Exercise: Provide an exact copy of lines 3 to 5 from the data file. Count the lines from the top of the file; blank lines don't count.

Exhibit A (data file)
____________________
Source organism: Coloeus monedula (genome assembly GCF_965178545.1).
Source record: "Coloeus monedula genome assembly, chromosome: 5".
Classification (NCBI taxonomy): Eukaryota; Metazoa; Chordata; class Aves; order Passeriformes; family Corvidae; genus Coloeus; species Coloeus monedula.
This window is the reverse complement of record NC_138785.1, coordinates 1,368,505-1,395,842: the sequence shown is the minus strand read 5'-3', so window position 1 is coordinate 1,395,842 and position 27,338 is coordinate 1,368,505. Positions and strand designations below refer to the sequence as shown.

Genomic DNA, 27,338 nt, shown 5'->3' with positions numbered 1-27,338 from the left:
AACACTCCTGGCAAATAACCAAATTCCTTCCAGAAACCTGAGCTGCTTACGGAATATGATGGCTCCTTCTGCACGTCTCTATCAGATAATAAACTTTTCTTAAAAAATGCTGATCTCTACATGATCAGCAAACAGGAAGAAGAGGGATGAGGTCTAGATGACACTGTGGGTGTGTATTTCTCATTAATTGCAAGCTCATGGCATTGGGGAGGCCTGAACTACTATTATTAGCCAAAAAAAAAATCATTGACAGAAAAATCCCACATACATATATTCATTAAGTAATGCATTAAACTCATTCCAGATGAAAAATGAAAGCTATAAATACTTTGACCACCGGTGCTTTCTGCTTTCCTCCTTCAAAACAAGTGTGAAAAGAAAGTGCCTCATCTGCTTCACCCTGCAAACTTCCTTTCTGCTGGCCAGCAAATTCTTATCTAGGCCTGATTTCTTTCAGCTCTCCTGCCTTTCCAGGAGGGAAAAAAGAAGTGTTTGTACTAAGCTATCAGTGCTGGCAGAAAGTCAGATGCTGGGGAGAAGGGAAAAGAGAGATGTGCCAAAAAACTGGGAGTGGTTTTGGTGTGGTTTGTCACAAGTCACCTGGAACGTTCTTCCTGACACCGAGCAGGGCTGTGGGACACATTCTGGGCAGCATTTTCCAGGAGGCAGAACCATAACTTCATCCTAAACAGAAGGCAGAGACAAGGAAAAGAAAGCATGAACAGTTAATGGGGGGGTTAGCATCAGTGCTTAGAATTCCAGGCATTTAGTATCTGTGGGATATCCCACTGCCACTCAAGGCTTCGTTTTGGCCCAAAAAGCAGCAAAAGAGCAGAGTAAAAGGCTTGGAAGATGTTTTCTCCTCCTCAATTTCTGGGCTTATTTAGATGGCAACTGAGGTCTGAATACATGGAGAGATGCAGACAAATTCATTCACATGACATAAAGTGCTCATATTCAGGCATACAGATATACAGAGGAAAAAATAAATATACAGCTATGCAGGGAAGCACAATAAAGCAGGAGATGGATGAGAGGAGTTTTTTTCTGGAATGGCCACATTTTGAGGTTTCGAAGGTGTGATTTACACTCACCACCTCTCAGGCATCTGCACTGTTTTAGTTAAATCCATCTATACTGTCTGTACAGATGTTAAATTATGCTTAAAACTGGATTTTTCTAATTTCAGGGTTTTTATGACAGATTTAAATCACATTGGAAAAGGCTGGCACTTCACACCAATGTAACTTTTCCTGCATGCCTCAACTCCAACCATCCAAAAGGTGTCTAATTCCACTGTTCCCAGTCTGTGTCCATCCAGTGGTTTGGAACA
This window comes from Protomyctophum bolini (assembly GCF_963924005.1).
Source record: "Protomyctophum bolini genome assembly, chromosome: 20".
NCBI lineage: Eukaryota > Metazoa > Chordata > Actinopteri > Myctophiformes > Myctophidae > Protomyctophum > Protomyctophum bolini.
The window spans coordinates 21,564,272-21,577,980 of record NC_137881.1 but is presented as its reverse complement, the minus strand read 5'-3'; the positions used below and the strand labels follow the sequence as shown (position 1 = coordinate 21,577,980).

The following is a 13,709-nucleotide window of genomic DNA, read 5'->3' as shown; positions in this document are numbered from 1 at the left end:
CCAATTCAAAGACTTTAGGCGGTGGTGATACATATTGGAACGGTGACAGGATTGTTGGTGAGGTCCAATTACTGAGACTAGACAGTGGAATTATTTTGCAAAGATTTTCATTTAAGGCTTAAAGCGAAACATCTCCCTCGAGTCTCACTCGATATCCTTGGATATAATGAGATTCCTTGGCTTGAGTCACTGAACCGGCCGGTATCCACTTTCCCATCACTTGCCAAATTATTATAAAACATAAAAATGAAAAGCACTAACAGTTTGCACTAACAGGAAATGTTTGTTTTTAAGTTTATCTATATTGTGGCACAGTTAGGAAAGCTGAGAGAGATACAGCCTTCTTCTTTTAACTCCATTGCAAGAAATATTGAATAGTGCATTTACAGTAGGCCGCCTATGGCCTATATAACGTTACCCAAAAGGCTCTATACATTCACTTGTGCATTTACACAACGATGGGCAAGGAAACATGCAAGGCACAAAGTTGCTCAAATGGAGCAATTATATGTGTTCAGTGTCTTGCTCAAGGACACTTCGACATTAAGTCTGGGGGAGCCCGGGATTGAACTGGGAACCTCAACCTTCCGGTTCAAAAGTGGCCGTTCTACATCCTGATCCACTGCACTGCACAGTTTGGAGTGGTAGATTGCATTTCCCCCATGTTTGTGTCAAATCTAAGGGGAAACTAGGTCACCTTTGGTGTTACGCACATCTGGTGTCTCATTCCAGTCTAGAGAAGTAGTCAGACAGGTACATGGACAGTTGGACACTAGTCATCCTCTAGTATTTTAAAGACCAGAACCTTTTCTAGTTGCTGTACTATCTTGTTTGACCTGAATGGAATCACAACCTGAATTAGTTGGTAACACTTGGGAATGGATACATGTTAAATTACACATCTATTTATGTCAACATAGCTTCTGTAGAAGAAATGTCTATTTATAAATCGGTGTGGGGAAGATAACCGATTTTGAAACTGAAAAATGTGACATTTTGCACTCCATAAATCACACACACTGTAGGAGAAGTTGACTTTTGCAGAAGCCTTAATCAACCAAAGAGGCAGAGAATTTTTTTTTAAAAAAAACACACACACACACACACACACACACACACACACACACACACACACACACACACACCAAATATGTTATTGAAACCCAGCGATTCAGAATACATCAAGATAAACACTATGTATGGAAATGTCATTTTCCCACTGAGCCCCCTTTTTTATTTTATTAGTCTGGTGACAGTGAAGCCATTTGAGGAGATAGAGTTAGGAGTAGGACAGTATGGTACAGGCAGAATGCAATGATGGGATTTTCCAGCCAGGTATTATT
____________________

Classification (NCBI taxonomy): Eukaryota; Metazoa; Chordata; class Aves; order Passeriformes; family Corvidae; genus Coloeus; species Coloeus monedula.
This window is the reverse complement of record NC_138785.1, coordinates 1,368,505-1,395,842: the sequence shown is the minus strand read 5'-3', so window position 1 is coordinate 1,395,842 and position 27,338 is coordinate 1,368,505. Positions and strand designations below refer to the sequence as shown.

Genomic DNA, 27,338 nt, shown 5'->3' with positions numbered 1-27,338 from the left: